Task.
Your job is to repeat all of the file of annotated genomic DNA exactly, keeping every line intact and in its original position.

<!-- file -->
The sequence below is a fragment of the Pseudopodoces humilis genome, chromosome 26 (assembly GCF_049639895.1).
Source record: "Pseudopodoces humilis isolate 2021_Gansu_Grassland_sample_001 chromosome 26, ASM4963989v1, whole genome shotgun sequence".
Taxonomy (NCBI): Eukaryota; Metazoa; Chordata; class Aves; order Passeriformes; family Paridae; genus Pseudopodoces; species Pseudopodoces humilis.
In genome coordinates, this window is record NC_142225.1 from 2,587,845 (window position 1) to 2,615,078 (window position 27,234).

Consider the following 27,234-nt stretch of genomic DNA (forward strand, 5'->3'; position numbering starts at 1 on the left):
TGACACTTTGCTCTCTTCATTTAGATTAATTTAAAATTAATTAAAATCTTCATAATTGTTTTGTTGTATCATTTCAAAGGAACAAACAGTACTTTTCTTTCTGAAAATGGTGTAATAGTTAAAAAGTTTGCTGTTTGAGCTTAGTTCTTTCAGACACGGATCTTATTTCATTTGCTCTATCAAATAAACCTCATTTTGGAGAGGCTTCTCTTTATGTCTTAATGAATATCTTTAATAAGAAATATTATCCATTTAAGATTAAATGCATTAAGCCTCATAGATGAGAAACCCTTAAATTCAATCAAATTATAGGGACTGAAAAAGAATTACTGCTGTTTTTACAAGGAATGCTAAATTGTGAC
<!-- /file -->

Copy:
The sequence below is a fragment of the Pseudopodoces humilis genome, chromosome 26 (assembly GCF_049639895.1).
Source record: "Pseudopodoces humilis isolate 2021_Gansu_Grassland_sample_001 chromosome 26, ASM4963989v1, whole genome shotgun sequence".
Taxonomy (NCBI): Eukaryota; Metazoa; Chordata; class Aves; order Passeriformes; family Paridae; genus Pseudopodoces; species Pseudopodoces humilis.
In genome coordinates, this window is record NC_142225.1 from 2,587,845 (window position 1) to 2,615,078 (window position 27,234).

Consider the following 27,234-nt stretch of genomic DNA (forward strand, 5'->3'; position numbering starts at 1 on the left):
TGACACTTTGCTCTCTTCATTTAGATTAATTTAAAATTAATTAAAATCTTCATAATTGTTTTGTTGTATCATTTCAAAGGAACAAACAGTACTTTTCTTTCTGAAAATGGTGTAATAGTTAAAAAGTTTGCTGTTTGAGCTTAGTTCTTTCAGACACGGATCTTATTTCATTTGCTCTATCAAATAAACCTCATTTTGGAGAGGCTTCTCTTTATGTCTTAATGAATATCTTTAATAAGAAATATTATCCATTTAAGATTAAATGCATTAAGCCTCATAGATGAGAAACCCTTAAATTCAATCAAATTATAGGGACTGAAAAAGAATTACTGCTGTTTTTACAAGGAATGCTAAATTGTGAC